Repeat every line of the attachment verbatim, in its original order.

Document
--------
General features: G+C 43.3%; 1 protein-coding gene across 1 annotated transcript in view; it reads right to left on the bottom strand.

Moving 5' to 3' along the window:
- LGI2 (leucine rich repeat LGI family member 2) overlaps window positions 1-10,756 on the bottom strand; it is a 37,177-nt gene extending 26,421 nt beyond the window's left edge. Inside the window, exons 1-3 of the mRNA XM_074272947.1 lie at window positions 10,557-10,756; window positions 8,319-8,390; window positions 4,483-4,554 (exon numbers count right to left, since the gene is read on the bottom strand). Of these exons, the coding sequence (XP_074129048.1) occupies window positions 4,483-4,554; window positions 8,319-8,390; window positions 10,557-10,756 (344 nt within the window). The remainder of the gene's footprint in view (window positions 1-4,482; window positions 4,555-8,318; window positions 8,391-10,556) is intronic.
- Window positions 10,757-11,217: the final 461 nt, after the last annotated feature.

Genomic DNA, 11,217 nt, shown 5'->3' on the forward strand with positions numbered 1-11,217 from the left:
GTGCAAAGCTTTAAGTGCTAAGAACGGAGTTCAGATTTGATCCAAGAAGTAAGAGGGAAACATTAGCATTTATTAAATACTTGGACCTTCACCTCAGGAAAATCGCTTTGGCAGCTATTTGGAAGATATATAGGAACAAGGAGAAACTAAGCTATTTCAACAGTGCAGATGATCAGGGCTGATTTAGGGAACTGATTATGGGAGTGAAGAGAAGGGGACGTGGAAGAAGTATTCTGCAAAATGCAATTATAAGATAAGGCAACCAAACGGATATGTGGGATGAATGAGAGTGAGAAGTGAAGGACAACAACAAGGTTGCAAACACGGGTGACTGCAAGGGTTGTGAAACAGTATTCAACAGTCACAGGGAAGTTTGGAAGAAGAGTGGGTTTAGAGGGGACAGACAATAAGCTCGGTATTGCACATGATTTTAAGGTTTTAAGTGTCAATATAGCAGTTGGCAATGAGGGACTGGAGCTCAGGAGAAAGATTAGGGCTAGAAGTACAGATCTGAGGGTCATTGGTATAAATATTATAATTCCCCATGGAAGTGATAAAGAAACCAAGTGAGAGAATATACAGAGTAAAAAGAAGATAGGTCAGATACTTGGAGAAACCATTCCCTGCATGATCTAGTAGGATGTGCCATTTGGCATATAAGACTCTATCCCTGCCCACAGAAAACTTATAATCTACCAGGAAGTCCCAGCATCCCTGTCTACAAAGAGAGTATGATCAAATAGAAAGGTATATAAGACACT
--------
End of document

General features: G+C 43.3%; 1 protein-coding gene across 1 annotated transcript in view; it reads right to left on the bottom strand.

Moving 5' to 3' along the window:
- LGI2 (leucine rich repeat LGI family member 2) overlaps window positions 1-10,756 on the bottom strand; it is a 37,177-nt gene extending 26,421 nt beyond the window's left edge. Inside the window, exons 1-3 of the mRNA XM_074272947.1 lie at window positions 10,557-10,756; window positions 8,319-8,390; window positions 4,483-4,554 (exon numbers count right to left, since the gene is read on the bottom strand). Of these exons, the coding sequence (XP_074129048.1) occupies window positions 4,483-4,554; window positions 8,319-8,390; window positions 10,557-10,756 (344 nt within the window). The remainder of the gene's footprint in view (window positions 1-4,482; window positions 4,555-8,318; window positions 8,391-10,556) is intronic.
- Window positions 10,757-11,217: the final 461 nt, after the last annotated feature.

Genomic DNA, 11,217 nt, shown 5'->3' on the forward strand with positions numbered 1-11,217 from the left:
GTGCAAAGCTTTAAGTGCTAAGAACGGAGTTCAGATTTGATCCAAGAAGTAAGAGGGAAACATTAGCATTTATTAAATACTTGGACCTTCACCTCAGGAAAATCGCTTTGGCAGCTATTTGGAAGATATATAGGAACAAGGAGAAACTAAGCTATTTCAACAGTGCAGATGATCAGGGCTGATTTAGGGAACTGATTATGGGAGTGAAGAGAAGGGGACGTGGAAGAAGTATTCTGCAAAATGCAATTATAAGATAAGGCAACCAAACGGATATGTGGGATGAATGAGAGTGAGAAGTGAAGGACAACAACAAGGTTGCAAACACGGGTGACTGCAAGGGTTGTGAAACAGTATTCAACAGTCACAGGGAAGTTTGGAAGAAGAGTGGGTTTAGAGGGGACAGACAATAAGCTCGGTATTGCACATGATTTTAAGGTTTTAAGTGTCAATATAGCAGTTGGCAATGAGGGACTGGAGCTCAGGAGAAAGATTAGGGCTAGAAGTACAGATCTGAGGGTCATTGGTATAAATATTATAATTCCCCATGGAAGTGATAAAGAAACCAAGTGAGAGAATATACAGAGTAAAAAGAAGATAGGTCAGATACTTGGAGAAACCATTCCCTGCATGATCTAGTAGGATGTGCCATTTGGCATATAAGACTCTATCCCTGCCCACAGAAAACTTATAATCTACCAGGAAGTCCCAGCATCCCTGTCTACAAAGAGAGTATGATCAAATAGAAAGGTATATAAGACACT